Start by choosing an appropriate can-do statement for your class. This could be based on a scheme of work, students’ needs, course book topic…
Identify how you are going to assess that students are able to achieve this
Find out what language or skill input the students are likely to need in order to successfully complete the task
Work backwards to plan your lesson
As a teacher, you’ll have complete freedom to decide the type of assessment and the type of input that is most appropriate for your class. However, there are some parameters to guide you.

AAn example
To use “Can describe what they are looking for when shopping for clothes.”

First, decide how you’re going to assess this: e.g. a shopping role play speaking activity.

Students need to be able to use:

Vocabulary for clothes, e.g. dress, shirt
Adjectives to describe clothing, e.g. fit, colours
Phrases to introduce a description, e.g. I’m looking for… something like this but…
Transactional language, e.g. Could you… for me, please?
As it’s an intermediate class – you can assume that the majority of the students will already have this language, but they won’t necessarily use it accurately. Therefore, your first activities should be review focused, with room to elicit extra vocabulary from the students. For example, you could start with a magazine clothes finding game (bring in a few magazines and put the students in groups. Say something like “find me a green blazer” and the first team to find it, wins.) You could have an activity where students describe each others’ clothes, and make a note of any emergent language. As for the phrases, perhaps show a clip from a movie and ask students to write down what they hear.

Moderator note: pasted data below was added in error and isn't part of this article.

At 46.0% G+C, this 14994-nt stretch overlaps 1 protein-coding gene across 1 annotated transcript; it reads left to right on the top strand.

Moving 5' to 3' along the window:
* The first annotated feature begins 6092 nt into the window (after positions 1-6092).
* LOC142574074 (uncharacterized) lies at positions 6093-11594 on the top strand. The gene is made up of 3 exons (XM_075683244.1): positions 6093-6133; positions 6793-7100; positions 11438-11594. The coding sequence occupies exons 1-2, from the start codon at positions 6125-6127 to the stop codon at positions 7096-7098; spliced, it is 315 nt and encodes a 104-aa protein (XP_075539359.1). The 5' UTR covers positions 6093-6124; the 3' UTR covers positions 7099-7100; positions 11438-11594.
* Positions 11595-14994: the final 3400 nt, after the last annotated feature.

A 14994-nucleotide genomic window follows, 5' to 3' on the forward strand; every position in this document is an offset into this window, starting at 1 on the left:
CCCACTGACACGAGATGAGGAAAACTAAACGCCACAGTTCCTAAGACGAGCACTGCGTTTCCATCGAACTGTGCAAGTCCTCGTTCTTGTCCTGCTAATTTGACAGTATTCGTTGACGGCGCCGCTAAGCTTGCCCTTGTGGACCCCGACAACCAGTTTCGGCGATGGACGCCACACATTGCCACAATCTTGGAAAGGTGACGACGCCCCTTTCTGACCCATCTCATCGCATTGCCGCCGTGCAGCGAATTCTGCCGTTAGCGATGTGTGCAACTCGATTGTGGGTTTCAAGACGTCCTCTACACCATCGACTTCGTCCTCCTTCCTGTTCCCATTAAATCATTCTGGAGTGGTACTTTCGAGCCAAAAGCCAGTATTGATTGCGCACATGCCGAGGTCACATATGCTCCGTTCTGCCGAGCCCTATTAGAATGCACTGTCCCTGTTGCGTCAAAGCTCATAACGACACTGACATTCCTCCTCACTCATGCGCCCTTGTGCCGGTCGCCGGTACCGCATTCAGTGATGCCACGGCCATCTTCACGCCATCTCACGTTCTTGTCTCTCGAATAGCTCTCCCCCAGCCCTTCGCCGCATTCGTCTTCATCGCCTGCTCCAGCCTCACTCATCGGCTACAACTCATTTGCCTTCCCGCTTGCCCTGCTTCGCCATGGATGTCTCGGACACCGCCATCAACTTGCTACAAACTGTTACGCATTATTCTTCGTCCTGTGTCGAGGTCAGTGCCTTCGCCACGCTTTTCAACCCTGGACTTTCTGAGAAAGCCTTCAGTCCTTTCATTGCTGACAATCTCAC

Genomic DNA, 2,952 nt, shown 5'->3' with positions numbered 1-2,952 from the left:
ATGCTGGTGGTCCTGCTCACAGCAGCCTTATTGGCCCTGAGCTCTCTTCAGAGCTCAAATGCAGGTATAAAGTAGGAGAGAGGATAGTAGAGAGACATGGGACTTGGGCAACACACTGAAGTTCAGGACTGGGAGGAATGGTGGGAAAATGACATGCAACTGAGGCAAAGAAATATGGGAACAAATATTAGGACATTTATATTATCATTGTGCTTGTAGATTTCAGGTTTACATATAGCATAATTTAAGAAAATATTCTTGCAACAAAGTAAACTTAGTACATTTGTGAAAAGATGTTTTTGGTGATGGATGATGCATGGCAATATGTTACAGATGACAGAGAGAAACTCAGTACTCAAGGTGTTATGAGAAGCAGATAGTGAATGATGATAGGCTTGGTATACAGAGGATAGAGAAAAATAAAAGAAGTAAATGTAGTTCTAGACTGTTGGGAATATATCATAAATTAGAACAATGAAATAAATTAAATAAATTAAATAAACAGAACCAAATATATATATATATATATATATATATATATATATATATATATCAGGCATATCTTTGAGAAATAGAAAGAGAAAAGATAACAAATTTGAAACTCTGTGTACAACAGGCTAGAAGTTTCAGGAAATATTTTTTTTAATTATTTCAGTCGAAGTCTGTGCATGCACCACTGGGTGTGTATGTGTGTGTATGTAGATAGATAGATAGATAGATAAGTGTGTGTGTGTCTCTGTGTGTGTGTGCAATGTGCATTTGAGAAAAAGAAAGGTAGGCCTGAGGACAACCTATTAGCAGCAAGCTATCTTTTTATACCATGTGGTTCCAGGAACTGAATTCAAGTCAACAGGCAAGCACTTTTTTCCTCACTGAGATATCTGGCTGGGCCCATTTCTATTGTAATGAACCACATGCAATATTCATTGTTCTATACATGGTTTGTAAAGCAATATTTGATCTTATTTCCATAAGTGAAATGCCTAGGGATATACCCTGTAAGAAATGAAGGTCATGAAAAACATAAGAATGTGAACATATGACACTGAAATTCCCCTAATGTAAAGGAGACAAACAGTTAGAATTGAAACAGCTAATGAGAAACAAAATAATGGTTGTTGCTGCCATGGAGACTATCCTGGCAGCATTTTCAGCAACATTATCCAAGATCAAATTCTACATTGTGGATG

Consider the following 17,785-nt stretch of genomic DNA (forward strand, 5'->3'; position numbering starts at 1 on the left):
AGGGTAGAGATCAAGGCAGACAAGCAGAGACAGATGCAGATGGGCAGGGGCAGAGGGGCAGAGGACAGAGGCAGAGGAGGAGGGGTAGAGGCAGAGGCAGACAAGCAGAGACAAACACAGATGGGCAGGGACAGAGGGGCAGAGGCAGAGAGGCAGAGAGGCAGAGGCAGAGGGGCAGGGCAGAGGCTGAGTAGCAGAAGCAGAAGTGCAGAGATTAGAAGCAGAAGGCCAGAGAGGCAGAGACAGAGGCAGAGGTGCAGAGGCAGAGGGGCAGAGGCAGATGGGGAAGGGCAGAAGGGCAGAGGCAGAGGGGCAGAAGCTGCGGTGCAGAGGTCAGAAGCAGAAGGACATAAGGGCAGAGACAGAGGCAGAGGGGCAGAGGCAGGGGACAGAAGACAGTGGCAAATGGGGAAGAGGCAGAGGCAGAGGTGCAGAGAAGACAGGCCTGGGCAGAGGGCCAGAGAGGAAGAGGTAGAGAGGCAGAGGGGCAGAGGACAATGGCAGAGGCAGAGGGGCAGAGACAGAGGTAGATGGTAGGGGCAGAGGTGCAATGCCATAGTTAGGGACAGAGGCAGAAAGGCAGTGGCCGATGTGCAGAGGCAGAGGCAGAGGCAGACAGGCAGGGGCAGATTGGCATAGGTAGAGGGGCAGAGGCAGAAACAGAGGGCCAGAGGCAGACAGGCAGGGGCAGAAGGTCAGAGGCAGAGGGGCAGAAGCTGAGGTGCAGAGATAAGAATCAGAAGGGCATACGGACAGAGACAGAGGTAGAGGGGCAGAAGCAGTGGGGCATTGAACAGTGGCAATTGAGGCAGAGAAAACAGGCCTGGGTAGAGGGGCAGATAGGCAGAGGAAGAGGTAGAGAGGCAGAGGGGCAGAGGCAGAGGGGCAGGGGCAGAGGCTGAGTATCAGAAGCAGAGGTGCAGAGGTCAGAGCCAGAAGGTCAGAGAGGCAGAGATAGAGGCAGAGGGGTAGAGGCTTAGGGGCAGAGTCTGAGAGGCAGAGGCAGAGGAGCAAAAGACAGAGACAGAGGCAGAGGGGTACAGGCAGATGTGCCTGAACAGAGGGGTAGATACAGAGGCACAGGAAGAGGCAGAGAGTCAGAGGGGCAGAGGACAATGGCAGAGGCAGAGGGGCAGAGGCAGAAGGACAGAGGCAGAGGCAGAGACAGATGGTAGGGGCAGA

Once you are satisfied that the students have the necessary language to achieve the learning objectives, you can set up the task.

MMore suggestions for using the GSE
Even if the GSE isn’t part of a syllabus that you use, it is very easy to incorporate into your teaching practice using the GSE Teacher Toolkit. It allows you to filter “can do” statements by academic or general English, level, skills and you can also search for keywords. This means that you can effectively build your own syllabus based on your students’ needs.

If you ever share a class or co-teach, using the GSE is a great idea as it enables you to be clear about the aims and learning objectives but it’s less prescriptive. Each teacher could choose a number of can-do statements for the week, and they can choose how to achieve them. That way students will get the benefit of having different teachers but without the potential unintentional overlap and disruption to routine that could occur as a result of a less structured approach.

With two years experience now, I can say that it does indeed get easier, as I was told countless times by my more senior colleagues. I’m building up a bank of articles and videos that I can pull out on the spot if I need to. However, some days are harder to plan than others, and it’s always useful to have a winning formula for planning lessons.